Good Sam Camping Blog
TEST Header
Filed under: Safety on the Road

Higher Speed Limits – Are they Safe for RVs?

November 4, 2010 by · 17 Comments 

·

Virginia’s speed limits are going up!

Many states have limits of 75 – even 80 mph on their rural Interstate Highways.

If you have a need for speed, this is great news.  If you drive a motorhome or pull a camper, you might want to think twice before you adopt the newer speed limits with your rig.

In 1974 a national speed limit of 55 mph was imposed.

Like all of the states, Virginia had to reduce its Interstate highway speed limit from 70 to 55 when Congress called for national fuel saving measures after the Arab Oil Embargo of October 1973.  Even though fuel prices had risen from an average of 40 cents a gallon to over $1.20 a gallon due to the embargo, most drivers were furious that Interstate Highway speed limits were imposed.

The 55 mph speed limit stuck until 1987 when the Federal Government allowed speeds on some rural Interstate Highway to be increased to 65.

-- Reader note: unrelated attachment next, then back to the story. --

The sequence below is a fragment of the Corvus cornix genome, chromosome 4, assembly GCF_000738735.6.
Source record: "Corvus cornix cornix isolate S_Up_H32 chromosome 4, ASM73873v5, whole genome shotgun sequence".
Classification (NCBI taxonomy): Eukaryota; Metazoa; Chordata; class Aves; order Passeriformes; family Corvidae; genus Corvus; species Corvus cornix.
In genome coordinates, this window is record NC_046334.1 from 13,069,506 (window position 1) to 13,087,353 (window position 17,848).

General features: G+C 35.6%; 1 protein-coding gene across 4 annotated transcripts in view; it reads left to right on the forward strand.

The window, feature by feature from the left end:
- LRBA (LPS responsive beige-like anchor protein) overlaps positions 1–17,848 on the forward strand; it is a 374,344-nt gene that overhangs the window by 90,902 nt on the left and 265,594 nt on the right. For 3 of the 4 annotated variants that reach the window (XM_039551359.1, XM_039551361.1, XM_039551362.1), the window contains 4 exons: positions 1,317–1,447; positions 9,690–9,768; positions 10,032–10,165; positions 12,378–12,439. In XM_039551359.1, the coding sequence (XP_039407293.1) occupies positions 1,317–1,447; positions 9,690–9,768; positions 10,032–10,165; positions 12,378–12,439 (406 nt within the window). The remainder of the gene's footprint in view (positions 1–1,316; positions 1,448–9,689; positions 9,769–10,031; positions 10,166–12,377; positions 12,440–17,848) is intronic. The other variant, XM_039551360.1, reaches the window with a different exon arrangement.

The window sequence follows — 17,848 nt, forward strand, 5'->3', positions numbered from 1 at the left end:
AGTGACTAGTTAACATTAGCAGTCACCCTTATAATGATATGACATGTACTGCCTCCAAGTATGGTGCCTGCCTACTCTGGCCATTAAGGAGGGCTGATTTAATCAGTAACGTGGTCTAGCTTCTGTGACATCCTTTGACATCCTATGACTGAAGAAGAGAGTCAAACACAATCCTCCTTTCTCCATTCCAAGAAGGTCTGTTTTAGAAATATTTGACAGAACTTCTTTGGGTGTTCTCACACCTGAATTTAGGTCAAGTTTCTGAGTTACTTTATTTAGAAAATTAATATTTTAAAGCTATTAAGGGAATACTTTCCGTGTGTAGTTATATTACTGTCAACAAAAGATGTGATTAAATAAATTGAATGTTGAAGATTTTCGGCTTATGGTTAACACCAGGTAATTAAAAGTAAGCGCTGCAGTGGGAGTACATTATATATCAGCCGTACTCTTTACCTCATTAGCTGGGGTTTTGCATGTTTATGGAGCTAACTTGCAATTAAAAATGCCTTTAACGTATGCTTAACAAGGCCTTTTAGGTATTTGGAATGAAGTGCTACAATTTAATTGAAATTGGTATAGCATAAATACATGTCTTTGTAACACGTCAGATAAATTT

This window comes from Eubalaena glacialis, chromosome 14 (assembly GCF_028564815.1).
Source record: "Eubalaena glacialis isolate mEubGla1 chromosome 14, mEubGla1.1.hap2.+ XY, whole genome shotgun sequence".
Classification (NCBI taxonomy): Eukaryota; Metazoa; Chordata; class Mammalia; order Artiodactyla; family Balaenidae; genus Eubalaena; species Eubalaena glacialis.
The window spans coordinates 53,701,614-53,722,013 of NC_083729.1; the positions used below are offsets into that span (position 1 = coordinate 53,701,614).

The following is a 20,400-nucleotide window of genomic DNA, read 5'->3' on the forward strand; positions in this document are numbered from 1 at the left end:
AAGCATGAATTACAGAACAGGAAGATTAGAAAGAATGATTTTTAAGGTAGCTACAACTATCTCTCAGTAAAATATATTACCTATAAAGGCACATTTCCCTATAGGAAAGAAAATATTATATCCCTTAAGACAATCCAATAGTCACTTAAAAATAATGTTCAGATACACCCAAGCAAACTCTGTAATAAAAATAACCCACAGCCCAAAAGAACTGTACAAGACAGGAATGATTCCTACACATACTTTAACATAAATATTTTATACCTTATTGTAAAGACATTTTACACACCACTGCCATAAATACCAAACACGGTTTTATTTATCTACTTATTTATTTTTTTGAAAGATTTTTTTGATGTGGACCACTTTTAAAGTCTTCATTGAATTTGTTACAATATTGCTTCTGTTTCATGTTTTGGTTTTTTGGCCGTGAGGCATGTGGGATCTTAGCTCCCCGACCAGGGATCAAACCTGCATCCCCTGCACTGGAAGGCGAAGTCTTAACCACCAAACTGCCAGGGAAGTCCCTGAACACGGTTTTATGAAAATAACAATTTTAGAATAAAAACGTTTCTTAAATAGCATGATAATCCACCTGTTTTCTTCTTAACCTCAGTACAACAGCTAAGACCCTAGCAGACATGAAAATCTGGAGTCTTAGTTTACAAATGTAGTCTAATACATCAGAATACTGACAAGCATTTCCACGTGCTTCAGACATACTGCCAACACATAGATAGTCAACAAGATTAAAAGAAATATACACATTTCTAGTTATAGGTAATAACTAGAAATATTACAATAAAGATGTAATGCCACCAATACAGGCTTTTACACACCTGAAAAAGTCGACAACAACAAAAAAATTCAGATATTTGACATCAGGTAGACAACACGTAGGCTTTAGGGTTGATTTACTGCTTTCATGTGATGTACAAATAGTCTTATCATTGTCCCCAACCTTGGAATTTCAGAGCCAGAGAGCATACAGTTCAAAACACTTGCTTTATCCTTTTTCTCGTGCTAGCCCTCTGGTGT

Virginia responded by raising the speed limit for cars to 65, but kept the truck speed limit at 55.

By 1996, when the Federal Speed Limit was totally repealed, Virginia realized that a “dual” speed limit on its highways was more dangerous than beneficial and removed the 55 mph limit on trucks, allowing them to travel the same speed as cars.

Now, some 37 years later, Virginia is pulling down the old speed limit signs and replacing them with new 70 mph signs.  The new 70 mph speeds apply to everyone.

Local newspapers touted how the new speed limits would save time and allow truck freight to reach its destination earlier.

Personally, I enjoy speed.  I own a sports car that is capable of reaching speeds twice as fast as Virginia’s new 70 mph limit – and then some left over.  I spent a number of years participating in sanctioned SCCA racing.  I enjoy the g-forces of a 0-60 run in 5 seconds or less and being plastered to the door as I apex a tight mountain turn.

But NOT in my truck or pulling our camper.

Frankly, I am extremely worried about the increased speed limits and RV’s, not to mention heavy trucks.  Overall, we have a tendency to drive the speed limit regardless of what we are steering.

My major concerns are:

  • The physical condition of many highways is deplorable.  While dips in the road, uneven bridge approaches, repaired but rough potholes, and sunken bridge supports may barely be felt in a Lexus, they can easily throw a truck pulling a camper off course and joust the driver well out of his seat.  Since Nancy and I use an ex-semi tractor as a tow vehicle for our large fifth wheel trailer, I know the same can happen to truckers.
  • Motorhome and truck tires are often only speed rated for 65 mph.